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Learning Industry News and Opinion

Strengths-Based Goal Setting

March 6, 2012 12:00 by Ann Pace

(From Gallup Management Journal) -- Whether the economy is good or bad, most organizations are constantly looking for ways to increase productivity. For managers who are looking to do more with less, a key first step is for them to know their employees individually. This helps managers position workers for success, motivate them, and keep them focused on actions that are essential for the continued health of the organization.

But it's difficult for managers to do any of this if they are not attuned to the strengths of the people on their team. And it's just as difficult for workers to use their strengths if their managers don't understand, appreciate, or maximize those strengths.

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Delivering performance reviews that work

February 28, 2012 12:30 by Ann Pace

(From HRReporter.com) -- How well does your organization handle performance reviews?

A formal performance evaluation process is quite commonplace these days, especially in larger organizations. But having a process doesn’t mean the approach is firing on all cylinders.

A new study by the Society for Human Resource Management (SHRM) found the vast majority of organizations surveyed – 98 per cent – report having a formal performance evaluation process.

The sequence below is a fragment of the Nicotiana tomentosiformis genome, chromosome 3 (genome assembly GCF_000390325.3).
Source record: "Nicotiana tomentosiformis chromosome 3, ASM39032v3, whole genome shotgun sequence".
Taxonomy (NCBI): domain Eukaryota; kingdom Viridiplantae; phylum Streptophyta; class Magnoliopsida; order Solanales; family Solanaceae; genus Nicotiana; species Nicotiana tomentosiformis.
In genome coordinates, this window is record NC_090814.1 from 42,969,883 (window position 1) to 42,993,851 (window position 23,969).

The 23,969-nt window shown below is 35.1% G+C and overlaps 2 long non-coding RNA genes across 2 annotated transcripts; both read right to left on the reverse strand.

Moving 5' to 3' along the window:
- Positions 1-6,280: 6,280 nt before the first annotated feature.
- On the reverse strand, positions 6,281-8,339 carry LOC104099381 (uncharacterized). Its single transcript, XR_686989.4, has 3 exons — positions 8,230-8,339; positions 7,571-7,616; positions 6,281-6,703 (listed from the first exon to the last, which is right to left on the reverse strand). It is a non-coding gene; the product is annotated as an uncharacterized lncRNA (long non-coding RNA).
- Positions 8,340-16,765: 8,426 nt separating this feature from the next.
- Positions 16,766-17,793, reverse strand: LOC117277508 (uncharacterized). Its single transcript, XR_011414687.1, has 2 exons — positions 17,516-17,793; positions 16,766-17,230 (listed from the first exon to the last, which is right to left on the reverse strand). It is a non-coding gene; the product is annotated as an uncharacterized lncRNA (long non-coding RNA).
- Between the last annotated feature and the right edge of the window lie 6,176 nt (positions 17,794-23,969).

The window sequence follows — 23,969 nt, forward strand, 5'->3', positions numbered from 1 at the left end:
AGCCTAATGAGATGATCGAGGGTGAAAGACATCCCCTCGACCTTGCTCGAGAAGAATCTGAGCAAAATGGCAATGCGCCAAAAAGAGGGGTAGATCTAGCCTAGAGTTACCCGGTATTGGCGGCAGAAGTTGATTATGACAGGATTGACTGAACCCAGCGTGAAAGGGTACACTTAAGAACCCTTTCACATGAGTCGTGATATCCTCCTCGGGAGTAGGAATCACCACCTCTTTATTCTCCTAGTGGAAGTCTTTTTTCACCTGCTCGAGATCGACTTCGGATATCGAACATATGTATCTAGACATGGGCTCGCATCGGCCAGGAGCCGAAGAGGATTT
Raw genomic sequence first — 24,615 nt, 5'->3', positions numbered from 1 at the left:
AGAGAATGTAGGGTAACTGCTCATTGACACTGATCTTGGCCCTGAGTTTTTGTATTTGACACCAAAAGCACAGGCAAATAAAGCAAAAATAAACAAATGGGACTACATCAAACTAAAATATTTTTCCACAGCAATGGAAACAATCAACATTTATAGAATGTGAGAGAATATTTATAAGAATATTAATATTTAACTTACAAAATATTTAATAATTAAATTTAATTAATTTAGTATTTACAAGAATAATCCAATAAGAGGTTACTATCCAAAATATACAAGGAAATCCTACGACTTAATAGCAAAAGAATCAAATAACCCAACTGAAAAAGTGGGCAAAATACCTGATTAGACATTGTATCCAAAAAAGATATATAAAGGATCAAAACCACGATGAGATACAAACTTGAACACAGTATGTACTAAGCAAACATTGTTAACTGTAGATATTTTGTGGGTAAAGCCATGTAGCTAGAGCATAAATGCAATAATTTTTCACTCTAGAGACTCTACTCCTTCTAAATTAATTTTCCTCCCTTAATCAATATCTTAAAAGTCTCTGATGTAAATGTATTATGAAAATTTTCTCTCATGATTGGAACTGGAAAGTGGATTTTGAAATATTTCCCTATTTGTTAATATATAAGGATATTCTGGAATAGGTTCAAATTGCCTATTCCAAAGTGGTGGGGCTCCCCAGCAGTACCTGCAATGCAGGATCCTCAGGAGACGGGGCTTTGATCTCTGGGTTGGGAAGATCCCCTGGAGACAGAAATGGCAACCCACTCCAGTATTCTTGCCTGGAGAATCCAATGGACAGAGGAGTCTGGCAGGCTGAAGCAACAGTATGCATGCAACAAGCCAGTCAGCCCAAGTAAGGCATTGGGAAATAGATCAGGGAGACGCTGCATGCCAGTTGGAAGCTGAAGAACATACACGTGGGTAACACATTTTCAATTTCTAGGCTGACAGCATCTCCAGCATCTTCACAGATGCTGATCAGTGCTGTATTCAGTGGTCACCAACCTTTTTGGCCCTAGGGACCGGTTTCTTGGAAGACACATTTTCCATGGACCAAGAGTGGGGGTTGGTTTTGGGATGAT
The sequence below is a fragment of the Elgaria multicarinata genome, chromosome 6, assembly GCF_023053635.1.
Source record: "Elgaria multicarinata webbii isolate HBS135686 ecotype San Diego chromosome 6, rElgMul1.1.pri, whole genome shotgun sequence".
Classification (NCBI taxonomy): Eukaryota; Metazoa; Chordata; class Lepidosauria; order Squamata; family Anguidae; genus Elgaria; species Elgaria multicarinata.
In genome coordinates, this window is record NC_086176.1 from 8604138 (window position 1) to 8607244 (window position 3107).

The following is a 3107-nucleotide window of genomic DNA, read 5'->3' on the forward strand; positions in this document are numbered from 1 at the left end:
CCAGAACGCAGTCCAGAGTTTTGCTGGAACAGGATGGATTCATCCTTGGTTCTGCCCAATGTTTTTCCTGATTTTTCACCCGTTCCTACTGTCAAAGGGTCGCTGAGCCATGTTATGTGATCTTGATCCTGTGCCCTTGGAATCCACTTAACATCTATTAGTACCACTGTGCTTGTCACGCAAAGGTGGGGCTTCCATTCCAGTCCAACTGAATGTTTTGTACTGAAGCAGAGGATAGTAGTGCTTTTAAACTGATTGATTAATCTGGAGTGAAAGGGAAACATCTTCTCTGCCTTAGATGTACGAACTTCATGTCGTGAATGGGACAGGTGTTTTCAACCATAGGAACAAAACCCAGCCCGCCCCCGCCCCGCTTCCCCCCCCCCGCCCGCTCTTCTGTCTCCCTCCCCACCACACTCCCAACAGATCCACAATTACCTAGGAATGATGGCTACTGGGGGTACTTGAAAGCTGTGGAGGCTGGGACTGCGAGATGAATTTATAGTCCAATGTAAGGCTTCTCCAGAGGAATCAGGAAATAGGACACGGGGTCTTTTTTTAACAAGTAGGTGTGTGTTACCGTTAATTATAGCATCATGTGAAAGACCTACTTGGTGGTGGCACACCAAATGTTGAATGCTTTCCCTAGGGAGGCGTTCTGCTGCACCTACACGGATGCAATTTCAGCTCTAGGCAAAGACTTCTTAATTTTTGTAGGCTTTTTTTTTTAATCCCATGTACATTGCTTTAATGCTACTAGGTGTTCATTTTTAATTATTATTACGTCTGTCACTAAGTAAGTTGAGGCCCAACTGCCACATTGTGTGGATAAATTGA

But the study highlighted many gaps in how organizations manage performance reviews, especially with respect to how they engage people managers in the process.

For example only 46 per cent of respondents said they require people managers to be trained on the company’s performance evaluation process, although 44 per cent provide voluntary training for people managers.

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Global Employee Satisfaction Continues to Lag in 2011

November 10, 2011 17:00 by Ann Pace

(From PRNewswire) -- Workforces worldwide are reaching their tipping point as employee satisfaction, or engagement, continues to be sluggish and remains at the lowest level since 2008, according to analysis recently released by Aon Hewitt, the global human resource consulting and outsourcing business of Aon Corporation.